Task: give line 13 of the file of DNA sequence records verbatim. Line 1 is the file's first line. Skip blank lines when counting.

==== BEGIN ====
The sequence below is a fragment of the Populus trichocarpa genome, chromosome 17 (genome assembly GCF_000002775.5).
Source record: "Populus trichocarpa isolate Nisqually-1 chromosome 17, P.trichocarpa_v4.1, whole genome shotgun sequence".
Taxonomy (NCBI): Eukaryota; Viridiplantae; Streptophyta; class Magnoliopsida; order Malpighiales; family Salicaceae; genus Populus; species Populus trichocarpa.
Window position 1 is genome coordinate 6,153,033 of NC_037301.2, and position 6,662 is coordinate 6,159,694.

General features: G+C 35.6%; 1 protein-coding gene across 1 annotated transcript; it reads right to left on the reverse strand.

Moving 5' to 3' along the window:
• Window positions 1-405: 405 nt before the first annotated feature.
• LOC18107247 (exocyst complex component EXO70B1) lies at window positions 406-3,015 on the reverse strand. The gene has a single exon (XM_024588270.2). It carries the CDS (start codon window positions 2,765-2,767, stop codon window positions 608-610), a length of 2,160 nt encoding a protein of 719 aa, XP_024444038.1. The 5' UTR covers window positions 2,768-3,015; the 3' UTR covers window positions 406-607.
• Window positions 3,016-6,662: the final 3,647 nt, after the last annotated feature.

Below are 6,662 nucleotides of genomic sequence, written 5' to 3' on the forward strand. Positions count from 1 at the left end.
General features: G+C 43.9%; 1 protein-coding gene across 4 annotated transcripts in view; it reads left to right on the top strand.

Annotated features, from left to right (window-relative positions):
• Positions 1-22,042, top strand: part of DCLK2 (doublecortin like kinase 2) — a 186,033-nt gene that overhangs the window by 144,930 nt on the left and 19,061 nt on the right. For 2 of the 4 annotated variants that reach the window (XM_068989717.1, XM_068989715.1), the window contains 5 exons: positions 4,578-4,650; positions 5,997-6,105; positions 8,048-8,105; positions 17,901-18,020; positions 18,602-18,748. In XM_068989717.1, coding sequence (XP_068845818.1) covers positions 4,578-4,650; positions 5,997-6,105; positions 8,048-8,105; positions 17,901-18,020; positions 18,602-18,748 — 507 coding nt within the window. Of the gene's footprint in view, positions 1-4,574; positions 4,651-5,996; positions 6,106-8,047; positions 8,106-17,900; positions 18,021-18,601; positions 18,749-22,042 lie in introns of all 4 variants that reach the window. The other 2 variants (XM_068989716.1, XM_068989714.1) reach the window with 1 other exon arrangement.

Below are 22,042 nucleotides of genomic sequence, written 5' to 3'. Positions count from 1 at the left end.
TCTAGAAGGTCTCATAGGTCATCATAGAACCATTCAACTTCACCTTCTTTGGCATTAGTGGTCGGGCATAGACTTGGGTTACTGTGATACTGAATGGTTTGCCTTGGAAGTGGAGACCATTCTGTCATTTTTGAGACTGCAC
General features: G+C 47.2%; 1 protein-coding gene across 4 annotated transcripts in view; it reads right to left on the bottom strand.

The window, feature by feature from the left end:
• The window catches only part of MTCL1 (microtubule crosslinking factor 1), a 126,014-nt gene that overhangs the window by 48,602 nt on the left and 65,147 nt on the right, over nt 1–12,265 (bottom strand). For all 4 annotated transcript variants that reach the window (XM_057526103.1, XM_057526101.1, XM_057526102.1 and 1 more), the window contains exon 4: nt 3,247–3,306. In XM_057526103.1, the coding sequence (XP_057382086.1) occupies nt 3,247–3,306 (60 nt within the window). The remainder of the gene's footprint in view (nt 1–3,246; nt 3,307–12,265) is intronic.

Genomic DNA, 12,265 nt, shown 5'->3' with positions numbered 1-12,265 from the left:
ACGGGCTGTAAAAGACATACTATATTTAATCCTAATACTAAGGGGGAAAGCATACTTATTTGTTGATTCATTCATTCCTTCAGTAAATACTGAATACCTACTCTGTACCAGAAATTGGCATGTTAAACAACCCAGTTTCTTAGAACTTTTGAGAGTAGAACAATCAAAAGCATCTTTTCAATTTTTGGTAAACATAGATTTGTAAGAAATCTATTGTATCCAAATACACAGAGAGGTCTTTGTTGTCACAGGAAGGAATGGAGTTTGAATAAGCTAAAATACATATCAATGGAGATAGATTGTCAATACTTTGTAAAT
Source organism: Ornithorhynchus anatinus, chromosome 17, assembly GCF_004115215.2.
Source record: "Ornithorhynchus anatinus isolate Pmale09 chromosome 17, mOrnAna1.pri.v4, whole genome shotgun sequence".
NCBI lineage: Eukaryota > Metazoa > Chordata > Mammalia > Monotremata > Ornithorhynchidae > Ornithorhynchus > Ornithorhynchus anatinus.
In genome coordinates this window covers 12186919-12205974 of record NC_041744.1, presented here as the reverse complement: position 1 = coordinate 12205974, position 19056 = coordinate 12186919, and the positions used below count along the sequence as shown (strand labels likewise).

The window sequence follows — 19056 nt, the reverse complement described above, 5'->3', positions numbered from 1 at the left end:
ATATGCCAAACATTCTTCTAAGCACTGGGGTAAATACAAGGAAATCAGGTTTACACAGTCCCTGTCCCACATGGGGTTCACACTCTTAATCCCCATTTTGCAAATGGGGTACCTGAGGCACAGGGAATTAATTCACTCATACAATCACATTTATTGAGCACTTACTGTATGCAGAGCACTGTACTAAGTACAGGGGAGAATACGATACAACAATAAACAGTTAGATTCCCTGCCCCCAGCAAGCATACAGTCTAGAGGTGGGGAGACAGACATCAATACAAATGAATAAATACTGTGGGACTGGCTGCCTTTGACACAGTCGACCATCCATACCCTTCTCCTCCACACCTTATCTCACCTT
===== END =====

• Positions 1-22,042, top strand: part of DCLK2 (doublecortin like kinase 2) — a 186,033-nt gene that overhangs the window by 144,930 nt on the left and 19,061 nt on the right. For 2 of the 4 annotated variants that reach the window (XM_068989717.1, XM_068989715.1), the window contains 5 exons: positions 4,578-4,650; positions 5,997-6,105; positions 8,048-8,105; positions 17,901-18,020; positions 18,602-18,748. In XM_068989717.1, coding sequence (XP_068845818.1) covers positions 4,578-4,650; positions 5,997-6,105; positions 8,048-8,105; positions 17,901-18,020; positions 18,602-18,748 — 507 coding nt within the window. Of the gene's footprint in view, positions 1-4,574; positions 4,651-5,996; positions 6,106-8,047; positions 8,106-17,900; positions 18,021-18,601; positions 18,749-22,042 lie in introns of all 4 variants that reach the window. The other 2 variants (XM_068989716.1, XM_068989714.1) reach the window with 1 other exon arrangement.